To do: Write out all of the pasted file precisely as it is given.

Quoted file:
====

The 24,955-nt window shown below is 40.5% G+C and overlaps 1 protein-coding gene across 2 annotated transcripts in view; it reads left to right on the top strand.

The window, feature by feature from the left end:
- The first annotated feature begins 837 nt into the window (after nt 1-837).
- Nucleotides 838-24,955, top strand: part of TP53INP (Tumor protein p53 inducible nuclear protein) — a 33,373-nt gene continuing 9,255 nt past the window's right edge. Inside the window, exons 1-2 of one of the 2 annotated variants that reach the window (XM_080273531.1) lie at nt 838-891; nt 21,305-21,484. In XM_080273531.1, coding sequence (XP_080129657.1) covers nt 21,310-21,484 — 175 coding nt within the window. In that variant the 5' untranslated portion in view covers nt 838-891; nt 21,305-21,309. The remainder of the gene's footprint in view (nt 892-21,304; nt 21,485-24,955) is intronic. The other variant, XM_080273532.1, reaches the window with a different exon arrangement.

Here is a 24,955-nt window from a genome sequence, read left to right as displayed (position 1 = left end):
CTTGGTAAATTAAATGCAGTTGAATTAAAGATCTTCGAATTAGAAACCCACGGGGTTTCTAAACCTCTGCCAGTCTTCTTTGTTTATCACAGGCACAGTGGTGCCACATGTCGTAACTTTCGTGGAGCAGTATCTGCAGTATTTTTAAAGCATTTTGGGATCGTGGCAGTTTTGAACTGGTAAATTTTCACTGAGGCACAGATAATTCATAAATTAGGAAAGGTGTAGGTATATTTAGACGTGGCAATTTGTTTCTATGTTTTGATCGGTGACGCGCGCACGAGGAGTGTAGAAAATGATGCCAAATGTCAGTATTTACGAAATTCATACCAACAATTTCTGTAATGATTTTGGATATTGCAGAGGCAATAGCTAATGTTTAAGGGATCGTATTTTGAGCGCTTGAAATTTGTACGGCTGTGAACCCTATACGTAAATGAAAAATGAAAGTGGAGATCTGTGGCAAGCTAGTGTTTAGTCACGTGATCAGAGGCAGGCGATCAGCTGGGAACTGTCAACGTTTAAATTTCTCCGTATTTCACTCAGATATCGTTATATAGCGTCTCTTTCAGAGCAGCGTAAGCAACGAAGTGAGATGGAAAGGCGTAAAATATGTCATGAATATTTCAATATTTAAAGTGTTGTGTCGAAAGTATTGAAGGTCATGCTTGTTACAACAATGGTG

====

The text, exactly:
The 24,955-nt window shown below is 40.5% G+C and overlaps 1 protein-coding gene across 2 annotated transcripts in view; it reads left to right on the top strand.

The window, feature by feature from the left end:
- The first annotated feature begins 837 nt into the window (after nt 1-837).
- Nucleotides 838-24,955, top strand: part of TP53INP (Tumor protein p53 inducible nuclear protein) — a 33,373-nt gene continuing 9,255 nt past the window's right edge. Inside the window, exons 1-2 of one of the 2 annotated variants that reach the window (XM_080273531.1) lie at nt 838-891; nt 21,305-21,484. In XM_080273531.1, coding sequence (XP_080129657.1) covers nt 21,310-21,484 — 175 coding nt within the window. In that variant the 5' untranslated portion in view covers nt 838-891; nt 21,305-21,309. The remainder of the gene's footprint in view (nt 892-21,304; nt 21,485-24,955) is intronic. The other variant, XM_080273532.1, reaches the window with a different exon arrangement.

Here is a 24,955-nt window from a genome sequence, read left to right as displayed (position 1 = left end):
CTTGGTAAATTAAATGCAGTTGAATTAAAGATCTTCGAATTAGAAACCCACGGGGTTTCTAAACCTCTGCCAGTCTTCTTTGTTTATCACAGGCACAGTGGTGCCACATGTCGTAACTTTCGTGGAGCAGTATCTGCAGTATTTTTAAAGCATTTTGGGATCGTGGCAGTTTTGAACTGGTAAATTTTCACTGAGGCACAGATAATTCATAAATTAGGAAAGGTGTAGGTATATTTAGACGTGGCAATTTGTTTCTATGTTTTGATCGGTGACGCGCGCACGAGGAGTGTAGAAAATGATGCCAAATGTCAGTATTTACGAAATTCATACCAACAATTTCTGTAATGATTTTGGATATTGCAGAGGCAATAGCTAATGTTTAAGGGATCGTATTTTGAGCGCTTGAAATTTGTACGGCTGTGAACCCTATACGTAAATGAAAAATGAAAGTGGAGATCTGTGGCAAGCTAGTGTTTAGTCACGTGATCAGAGGCAGGCGATCAGCTGGGAACTGTCAACGTTTAAATTTCTCCGTATTTCACTCAGATATCGTTATATAGCGTCTCTTTCAGAGCAGCGTAAGCAACGAAGTGAGATGGAAAGGCGTAAAATATGTCATGAATATTTCAATATTTAAAGTGTTGTGTCGAAAGTATTGAAGGTCATGCTTGTTACAACAATGGTG